This chapter reconsiders the arc of Hannah Arendt’s writings about international law. Rather than evincing a haphazard or ambivalent narrative by a peripheral figure, her scattered remarks arguably present a careful pattern of demands upon international law, announced at the discipline’s key formative turns, for the resolution of the Jewish Question or rather, the series of issues problematizing Jewish-ness as uncertainty about citizenship, nation, and race from the eighteenth century onwards. The timing and context of Arendt’s attention to this question as a political theorist is important. Arendt was a German-Jewish émigré who survived twentieth-century totalitarianism and observed the unfolding of a new international law after each of the world wars. Her experience of Jewish exile and diaspora gave her a sense of the problem, the urge to understand its depths, and what might be needed in its place. International law is an important site for her attention even where law is adjuvant or ancillary to the broader sweep of her analytical project. (p. 232) Arendt repeatedly returns to international law expecting answers as a political thinker for the working out of tensions within the idea of nation for the sake of humankind and the plural life of politics.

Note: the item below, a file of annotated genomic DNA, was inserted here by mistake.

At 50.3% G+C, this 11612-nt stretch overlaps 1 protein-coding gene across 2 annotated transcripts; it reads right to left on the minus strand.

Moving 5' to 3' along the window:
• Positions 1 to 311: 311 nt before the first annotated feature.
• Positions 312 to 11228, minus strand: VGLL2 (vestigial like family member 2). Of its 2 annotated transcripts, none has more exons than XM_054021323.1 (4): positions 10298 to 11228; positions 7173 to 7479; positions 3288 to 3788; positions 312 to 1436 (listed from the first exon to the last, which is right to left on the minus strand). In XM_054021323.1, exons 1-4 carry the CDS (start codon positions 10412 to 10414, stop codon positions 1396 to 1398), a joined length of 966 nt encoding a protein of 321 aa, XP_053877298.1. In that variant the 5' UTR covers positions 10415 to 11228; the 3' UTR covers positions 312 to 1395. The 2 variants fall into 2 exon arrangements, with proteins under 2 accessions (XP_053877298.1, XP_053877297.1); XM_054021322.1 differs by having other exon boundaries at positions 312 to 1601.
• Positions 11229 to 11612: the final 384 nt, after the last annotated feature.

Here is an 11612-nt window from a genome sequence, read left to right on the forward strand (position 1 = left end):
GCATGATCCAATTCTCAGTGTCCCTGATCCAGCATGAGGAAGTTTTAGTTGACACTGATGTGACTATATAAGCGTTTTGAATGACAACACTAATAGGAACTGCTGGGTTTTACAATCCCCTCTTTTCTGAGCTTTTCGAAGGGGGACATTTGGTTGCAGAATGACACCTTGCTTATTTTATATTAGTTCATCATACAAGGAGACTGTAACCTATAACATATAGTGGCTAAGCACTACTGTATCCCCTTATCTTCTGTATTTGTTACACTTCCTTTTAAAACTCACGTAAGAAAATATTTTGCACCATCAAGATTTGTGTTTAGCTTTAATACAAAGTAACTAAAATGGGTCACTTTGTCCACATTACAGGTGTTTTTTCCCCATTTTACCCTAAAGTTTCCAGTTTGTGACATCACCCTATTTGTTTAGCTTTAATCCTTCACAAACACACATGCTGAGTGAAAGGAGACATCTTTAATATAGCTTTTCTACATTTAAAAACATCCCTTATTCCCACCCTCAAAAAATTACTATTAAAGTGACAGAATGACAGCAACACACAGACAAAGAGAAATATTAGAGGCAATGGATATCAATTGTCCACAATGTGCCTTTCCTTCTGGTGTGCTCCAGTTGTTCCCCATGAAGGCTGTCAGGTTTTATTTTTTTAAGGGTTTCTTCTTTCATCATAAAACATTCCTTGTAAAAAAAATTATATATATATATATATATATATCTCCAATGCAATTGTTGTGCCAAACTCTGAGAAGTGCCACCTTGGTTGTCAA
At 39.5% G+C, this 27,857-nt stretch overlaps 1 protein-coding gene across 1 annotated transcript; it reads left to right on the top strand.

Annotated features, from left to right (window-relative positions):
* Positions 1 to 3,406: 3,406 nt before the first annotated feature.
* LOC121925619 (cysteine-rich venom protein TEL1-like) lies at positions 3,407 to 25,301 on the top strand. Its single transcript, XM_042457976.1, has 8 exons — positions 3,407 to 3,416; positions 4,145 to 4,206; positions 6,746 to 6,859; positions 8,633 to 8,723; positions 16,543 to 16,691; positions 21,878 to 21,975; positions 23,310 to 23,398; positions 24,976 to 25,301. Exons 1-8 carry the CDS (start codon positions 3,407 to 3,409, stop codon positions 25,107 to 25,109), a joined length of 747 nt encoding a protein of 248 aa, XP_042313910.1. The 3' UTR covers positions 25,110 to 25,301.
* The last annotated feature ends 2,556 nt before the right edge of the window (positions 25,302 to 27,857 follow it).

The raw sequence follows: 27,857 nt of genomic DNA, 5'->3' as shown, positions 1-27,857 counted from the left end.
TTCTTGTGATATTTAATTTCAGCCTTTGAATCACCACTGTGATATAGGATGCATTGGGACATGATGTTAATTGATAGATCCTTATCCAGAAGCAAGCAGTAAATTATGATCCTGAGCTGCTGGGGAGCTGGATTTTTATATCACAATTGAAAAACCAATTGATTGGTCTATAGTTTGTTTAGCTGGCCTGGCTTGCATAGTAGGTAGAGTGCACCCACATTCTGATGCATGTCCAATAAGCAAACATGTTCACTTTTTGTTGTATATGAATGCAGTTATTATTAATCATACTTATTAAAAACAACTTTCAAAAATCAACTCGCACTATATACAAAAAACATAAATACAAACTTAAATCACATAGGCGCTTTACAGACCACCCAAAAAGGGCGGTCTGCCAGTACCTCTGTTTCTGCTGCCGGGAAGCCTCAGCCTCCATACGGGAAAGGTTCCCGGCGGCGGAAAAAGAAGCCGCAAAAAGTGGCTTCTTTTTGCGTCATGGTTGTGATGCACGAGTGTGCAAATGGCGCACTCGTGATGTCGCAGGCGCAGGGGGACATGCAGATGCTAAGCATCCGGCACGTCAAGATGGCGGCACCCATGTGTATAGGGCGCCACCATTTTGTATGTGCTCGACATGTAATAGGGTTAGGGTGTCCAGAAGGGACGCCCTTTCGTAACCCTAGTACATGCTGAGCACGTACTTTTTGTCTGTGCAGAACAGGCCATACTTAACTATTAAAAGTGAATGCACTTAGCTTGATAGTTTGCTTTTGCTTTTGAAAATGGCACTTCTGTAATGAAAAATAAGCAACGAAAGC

|Title of host publication||The Oxford Handbook of the Theory of International Law|
|Editors||Anne Orford, Florian Hoffmann|
|Place of Publication||United Kingdom|
|Publisher||Oxford University Press|
|Number of pages||26|
|Publication status||Published - 2016|